This review is slightly amended from the one that was first published for The Sadness's presentation at London FrightFest 2021

The Sadness arrives with a lot of baggage and a reputation that does it favours yet immediately goes against. It is extremely violent and unpleasant in places and more so than would probably be presented in what could be termed a ‘mainstream’ release.

But by concentrating on the violence other elements could be overlooked requiring a second or third viewing if there is an appetite for it.
We open with the discussion in Taiwan regarding the Alvin pandemic that is mutating. It’s been roundly turned on by some as a pre-election scare story while scientists are being dismissed for their caution.

Meanwhile the public carry on a normal and we find Kat (Regina) and Jim (Berant Zhu) getting ready for work and another normal day. Though Jim has noticed someone on a roof close by just staring into the horizon, wearing a blood-soaked garment. After a friendly exchange with their neighbour the couple set off on Jim’s scooter.

En route to the metro they pass an incident with the police and some very agitated citizens plus a heavily blood-soaked body. Dropping Kat off at the station Jim goes to café passing the incident noting that only the police car is there.

At the café there’s some banter with the server when the person in white arrives, spits gloop all over one of the patrons who then takes a turn and viciously attacks another while the person in white picks up the fat fryer and pours it over the head of the server. No sooner has one started to turn than the others do: its immediate. Spying Jim, an uninfected they chase him managing to escape on the scooter.

On the underground Kat is harassed by a man (Tzu-Chiang Wang) who won’t take no for an answer, pathetically trying to justify his actions. A man gets on whom we can see is going start something. And, in a tense scene, does so with a ferocious knife attack that leads to mass infection and another blood bath.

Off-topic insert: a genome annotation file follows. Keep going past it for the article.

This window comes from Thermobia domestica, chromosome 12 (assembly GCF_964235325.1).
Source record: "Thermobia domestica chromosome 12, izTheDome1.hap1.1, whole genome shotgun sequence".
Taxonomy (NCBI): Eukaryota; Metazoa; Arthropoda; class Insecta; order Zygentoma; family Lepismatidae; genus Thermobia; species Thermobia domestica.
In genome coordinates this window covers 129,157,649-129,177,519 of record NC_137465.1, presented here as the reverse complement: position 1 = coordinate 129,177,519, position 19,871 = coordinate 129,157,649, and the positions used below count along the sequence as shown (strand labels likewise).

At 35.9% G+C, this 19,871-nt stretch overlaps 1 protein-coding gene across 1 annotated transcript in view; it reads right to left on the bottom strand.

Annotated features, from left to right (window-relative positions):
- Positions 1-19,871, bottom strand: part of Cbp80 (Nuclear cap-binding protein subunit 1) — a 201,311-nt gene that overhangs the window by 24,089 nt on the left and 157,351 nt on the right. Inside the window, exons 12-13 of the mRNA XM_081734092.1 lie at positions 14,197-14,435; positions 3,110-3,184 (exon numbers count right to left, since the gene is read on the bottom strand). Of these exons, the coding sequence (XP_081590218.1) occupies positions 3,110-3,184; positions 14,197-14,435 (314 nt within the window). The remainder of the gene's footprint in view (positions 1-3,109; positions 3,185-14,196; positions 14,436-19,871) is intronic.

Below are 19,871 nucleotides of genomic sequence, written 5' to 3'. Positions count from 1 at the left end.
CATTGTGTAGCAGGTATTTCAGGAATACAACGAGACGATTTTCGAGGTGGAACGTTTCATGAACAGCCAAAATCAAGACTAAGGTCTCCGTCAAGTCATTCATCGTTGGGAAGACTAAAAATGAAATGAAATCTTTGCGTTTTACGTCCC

Escaping Kat is pursued by the man (on a Yul Brynner Westworld quest) and just about escapes before the underground is shut down. The film is now set for Jim and Kat to try and find each other amongst all the carnage.

Naturally there’s a lot of blood and killing before the two meet with Jim losing some fingers and a sequence that revived memories of the gym scene from James Herbert’s The Fog, sort of. For Kat its fighting off the man and dealing with cowards and scientists who may or may not have something to say and justify their methods trying to unravel the pandemic.

It’s the latter that could get overlooked as there are genuine issues here about science and how far is it is ethical to go. There’s also a political angle to consider with the government and the army broadcasting. Which is interesting as this is a Taiwanese film – albeit written by Canadian Rob Jabbaz who’s worked extensively in the country - and has complicated relationship with China and the rest of the world. It’s one of those films where an understanding of the regional politics may offer a little more to the viewer

On a technical level there’s little to argue with Jabbaz’s direction which is fast paced and breathless during the action/killing sequences though also happy to be restrained during the more expository elements. There’s a vague dark humour about it all but that’s generally pummelled out by the sort of hellish scenes that are only briefly, tantalisingly glimpsed in Event Horizon and fully realised here.

The Sadness is available on Shudder.